For the Jews require a sign
The Jews had always been used to miracles, in confirmation of the mission of the prophets sent unto them, and therefore insisted on a sign proving Jesus to be the true Messiah; except signs and wonders were wrought, they would not believe; and though miracles were wrought in great numbers, and such as never man did, they remained incredulous, and persisted in demanding a sign from heaven, and in their own way; and it was told them that no other sign should be given them, but that of the prophet Jonah, by which was signified the resurrection of Christ from the dead; this was given them, and yet they believed not, but went on to require a sign still; nothing but miracles would do with them, and they must be such as they themselves pleased: the Alexandrian copy, and some others, and the Vulgate Latin version, read "signs", in the plural number:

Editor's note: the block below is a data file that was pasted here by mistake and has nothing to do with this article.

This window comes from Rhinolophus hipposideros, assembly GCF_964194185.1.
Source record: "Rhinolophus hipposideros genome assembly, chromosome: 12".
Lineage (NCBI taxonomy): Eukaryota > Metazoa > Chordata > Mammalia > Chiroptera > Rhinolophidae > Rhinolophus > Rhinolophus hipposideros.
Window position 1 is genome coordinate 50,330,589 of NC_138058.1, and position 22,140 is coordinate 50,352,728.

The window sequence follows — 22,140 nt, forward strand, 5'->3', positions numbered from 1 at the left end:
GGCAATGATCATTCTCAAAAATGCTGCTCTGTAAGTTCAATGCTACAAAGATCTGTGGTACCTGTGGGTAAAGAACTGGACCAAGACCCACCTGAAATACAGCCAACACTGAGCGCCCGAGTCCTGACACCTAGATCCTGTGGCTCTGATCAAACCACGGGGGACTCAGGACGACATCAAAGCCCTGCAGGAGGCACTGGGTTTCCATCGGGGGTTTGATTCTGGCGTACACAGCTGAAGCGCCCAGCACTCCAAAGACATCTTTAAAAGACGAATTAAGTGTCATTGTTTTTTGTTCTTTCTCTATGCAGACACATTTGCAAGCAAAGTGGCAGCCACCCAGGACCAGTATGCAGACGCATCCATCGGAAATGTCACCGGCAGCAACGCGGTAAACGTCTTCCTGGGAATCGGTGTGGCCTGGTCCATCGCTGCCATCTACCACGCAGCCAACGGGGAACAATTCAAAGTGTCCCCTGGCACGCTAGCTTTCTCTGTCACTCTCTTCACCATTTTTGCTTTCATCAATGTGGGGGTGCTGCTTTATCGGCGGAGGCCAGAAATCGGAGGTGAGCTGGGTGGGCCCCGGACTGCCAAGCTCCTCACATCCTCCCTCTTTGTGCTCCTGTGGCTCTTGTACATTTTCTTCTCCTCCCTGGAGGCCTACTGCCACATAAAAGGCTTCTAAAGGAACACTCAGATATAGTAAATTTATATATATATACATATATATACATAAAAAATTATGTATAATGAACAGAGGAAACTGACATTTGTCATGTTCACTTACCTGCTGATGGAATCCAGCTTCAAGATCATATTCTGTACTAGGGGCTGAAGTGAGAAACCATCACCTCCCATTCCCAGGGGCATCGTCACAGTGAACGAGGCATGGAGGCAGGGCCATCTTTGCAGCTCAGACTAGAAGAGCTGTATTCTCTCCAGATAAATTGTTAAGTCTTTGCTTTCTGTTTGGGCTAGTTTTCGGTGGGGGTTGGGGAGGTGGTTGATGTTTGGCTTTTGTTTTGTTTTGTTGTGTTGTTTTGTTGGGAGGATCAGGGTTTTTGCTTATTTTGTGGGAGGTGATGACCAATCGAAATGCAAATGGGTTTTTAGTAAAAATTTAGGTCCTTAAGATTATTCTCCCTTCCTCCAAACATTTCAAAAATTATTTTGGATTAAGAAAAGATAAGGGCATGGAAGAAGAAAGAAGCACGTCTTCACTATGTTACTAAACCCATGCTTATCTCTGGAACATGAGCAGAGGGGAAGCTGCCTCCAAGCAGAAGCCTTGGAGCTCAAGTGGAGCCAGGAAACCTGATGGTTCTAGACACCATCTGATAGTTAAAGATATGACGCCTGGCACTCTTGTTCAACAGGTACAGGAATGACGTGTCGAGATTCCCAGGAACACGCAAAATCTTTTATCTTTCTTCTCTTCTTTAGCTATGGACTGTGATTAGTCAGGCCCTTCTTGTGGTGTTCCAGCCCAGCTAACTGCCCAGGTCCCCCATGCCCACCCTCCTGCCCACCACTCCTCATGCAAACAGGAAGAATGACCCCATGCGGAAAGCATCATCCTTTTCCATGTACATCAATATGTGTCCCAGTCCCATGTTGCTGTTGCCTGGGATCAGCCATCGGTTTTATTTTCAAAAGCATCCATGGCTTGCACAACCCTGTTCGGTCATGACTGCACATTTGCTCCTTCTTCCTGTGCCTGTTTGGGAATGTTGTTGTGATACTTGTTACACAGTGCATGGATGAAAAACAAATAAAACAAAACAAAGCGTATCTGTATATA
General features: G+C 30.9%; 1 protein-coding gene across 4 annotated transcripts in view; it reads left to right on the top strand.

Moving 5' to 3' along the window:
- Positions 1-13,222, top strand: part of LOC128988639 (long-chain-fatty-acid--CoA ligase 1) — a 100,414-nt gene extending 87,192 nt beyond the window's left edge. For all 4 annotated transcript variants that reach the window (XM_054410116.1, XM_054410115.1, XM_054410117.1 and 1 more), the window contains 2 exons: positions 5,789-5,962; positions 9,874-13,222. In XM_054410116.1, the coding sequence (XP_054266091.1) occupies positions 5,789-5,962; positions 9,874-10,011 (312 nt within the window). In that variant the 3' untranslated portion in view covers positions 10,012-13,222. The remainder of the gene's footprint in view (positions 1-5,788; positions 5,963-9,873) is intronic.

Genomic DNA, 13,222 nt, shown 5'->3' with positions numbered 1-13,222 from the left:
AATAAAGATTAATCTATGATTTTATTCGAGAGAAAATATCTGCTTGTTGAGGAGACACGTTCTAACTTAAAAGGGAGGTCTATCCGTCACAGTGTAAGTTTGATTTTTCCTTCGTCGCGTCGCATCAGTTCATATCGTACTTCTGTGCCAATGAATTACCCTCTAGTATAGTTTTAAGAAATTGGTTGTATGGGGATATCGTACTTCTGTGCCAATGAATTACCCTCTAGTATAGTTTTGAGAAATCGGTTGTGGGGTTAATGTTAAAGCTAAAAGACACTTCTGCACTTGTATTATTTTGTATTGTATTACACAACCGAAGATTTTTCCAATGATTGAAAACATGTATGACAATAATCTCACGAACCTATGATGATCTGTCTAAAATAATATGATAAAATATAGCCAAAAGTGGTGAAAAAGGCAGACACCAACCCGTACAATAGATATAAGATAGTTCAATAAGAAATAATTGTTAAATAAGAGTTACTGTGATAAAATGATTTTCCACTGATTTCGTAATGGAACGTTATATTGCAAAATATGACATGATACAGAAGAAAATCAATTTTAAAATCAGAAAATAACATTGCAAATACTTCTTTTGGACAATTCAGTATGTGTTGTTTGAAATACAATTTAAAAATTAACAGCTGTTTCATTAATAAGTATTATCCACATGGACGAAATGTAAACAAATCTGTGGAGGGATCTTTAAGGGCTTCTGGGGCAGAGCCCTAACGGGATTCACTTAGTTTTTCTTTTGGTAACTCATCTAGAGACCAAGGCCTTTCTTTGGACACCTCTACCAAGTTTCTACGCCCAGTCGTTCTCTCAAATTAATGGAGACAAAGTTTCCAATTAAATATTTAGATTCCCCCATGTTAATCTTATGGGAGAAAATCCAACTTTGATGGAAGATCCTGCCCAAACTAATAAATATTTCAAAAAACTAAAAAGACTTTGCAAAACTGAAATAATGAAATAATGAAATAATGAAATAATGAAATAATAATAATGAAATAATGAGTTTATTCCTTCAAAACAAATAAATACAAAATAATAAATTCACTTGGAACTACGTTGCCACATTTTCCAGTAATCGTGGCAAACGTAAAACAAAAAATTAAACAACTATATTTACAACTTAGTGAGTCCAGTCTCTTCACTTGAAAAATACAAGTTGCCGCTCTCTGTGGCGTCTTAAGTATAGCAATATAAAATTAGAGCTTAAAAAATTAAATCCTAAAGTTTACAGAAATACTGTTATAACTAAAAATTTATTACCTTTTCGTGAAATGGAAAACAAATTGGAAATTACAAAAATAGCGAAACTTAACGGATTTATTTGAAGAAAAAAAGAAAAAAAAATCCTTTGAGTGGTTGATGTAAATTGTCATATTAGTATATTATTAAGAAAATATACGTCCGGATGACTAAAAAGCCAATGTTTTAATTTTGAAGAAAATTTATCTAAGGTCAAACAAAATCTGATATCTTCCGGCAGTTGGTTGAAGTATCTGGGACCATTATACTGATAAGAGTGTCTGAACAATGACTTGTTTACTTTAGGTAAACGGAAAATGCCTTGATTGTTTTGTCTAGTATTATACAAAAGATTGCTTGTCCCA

and the Greeks seek after wisdom;
the wisdom of the world, natural wisdom, philosophy, the reason of things, the flowers of rhetoric, the ornaments of speech, the beauties of oratory, the justness of style and diction; as for doctrines they regarded none, but such as they could comprehend with, and account for by their carnal reason, everything else they despised and exploded. Hence we often read F12 of (tynwwy tmkx) , "the Grecian wisdom", or wisdom of the Greeks; which, the Jews say F13, lay in metaphors and dark sayings, which were not understood but by them that were used to it; the study of it was forbidden by them, though some of their Rabbins were conversant with it F14.
F12 T. Bab Menachot, fol 99. 2. Bava Kama, fol. 82. 2.
F13 Maimon & Bartenora in Misn. Sota, c. 9. sect. 14.
F14 Shalshelet Hakabala, fol. 25. 1. Ganz. Tzemach David, par. 3. fol. 31. 2.